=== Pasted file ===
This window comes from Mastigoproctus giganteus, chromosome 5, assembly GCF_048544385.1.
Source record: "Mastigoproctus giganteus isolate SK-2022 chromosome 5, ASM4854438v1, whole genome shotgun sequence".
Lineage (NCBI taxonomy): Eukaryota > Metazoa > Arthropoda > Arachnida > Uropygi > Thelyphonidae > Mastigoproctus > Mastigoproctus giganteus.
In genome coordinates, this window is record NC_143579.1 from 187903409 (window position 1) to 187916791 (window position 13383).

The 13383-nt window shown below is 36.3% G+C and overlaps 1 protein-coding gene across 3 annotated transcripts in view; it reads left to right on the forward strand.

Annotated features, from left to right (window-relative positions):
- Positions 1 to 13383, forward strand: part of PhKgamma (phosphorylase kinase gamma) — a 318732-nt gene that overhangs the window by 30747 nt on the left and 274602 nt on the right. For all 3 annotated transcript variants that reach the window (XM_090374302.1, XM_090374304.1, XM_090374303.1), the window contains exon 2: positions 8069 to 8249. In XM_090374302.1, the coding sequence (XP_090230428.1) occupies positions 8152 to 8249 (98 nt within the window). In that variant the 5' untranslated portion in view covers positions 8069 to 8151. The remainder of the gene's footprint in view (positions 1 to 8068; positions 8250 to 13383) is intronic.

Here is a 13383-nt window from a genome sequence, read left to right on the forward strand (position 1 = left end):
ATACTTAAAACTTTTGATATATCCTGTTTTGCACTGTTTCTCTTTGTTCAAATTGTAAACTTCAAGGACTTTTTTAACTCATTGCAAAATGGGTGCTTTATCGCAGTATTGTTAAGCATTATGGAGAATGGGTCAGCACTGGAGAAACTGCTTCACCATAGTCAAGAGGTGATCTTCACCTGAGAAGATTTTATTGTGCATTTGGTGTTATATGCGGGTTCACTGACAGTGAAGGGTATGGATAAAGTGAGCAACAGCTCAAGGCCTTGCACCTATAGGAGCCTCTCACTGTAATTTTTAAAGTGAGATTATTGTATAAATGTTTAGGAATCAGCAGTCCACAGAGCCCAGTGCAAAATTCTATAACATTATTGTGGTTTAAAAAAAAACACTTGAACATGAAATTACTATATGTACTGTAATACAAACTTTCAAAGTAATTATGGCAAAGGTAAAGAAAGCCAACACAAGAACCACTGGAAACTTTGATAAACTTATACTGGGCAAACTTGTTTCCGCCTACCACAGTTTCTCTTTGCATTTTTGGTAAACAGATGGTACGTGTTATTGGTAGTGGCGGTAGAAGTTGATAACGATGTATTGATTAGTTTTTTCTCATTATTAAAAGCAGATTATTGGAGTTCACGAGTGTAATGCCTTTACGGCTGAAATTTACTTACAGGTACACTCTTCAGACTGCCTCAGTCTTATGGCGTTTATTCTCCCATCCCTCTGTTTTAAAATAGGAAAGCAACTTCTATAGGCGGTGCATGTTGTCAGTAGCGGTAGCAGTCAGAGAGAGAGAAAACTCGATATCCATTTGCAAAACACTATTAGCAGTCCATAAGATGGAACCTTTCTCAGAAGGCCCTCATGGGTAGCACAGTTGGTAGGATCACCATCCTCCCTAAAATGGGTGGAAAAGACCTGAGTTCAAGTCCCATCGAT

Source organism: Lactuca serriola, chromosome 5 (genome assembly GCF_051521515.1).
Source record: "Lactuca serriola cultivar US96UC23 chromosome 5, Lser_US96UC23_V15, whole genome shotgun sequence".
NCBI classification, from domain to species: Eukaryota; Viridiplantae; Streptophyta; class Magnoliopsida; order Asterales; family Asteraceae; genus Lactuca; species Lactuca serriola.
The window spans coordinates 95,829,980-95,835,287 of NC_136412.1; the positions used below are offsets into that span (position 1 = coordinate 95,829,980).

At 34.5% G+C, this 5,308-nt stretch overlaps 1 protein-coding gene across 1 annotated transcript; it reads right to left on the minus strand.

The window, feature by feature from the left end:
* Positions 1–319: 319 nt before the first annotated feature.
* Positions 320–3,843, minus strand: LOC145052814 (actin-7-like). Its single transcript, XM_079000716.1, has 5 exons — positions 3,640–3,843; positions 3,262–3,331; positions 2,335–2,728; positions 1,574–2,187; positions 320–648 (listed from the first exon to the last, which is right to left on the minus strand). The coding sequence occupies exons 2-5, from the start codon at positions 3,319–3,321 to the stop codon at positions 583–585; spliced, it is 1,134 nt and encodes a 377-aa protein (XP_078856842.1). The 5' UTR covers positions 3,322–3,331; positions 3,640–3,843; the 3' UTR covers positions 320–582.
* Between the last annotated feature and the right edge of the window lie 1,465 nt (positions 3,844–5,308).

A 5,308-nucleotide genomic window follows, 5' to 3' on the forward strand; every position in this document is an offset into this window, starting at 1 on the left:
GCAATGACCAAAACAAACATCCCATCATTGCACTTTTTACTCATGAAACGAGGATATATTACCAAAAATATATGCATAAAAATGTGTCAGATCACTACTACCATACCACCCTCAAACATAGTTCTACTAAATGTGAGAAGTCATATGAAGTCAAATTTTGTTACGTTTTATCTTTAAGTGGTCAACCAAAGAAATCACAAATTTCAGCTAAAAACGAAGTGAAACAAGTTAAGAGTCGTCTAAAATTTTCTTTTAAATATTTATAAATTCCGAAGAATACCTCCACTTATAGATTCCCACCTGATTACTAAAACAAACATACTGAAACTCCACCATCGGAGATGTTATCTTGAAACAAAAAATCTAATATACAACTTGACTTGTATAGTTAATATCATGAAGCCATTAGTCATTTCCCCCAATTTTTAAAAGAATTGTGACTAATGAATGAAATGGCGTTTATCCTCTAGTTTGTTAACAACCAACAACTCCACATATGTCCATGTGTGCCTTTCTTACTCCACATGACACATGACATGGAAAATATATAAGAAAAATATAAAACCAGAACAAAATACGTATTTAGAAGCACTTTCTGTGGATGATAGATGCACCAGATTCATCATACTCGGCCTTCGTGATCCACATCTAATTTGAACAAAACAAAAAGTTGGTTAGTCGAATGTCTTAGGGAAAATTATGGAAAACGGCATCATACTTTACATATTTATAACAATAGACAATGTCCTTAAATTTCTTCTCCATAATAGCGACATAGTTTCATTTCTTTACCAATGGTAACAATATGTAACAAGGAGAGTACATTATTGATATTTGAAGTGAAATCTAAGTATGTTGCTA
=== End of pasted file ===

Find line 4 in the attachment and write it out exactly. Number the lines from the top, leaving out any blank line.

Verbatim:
In genome coordinates, this window is record NC_143579.1 from 187903409 (window position 1) to 187916791 (window position 13383).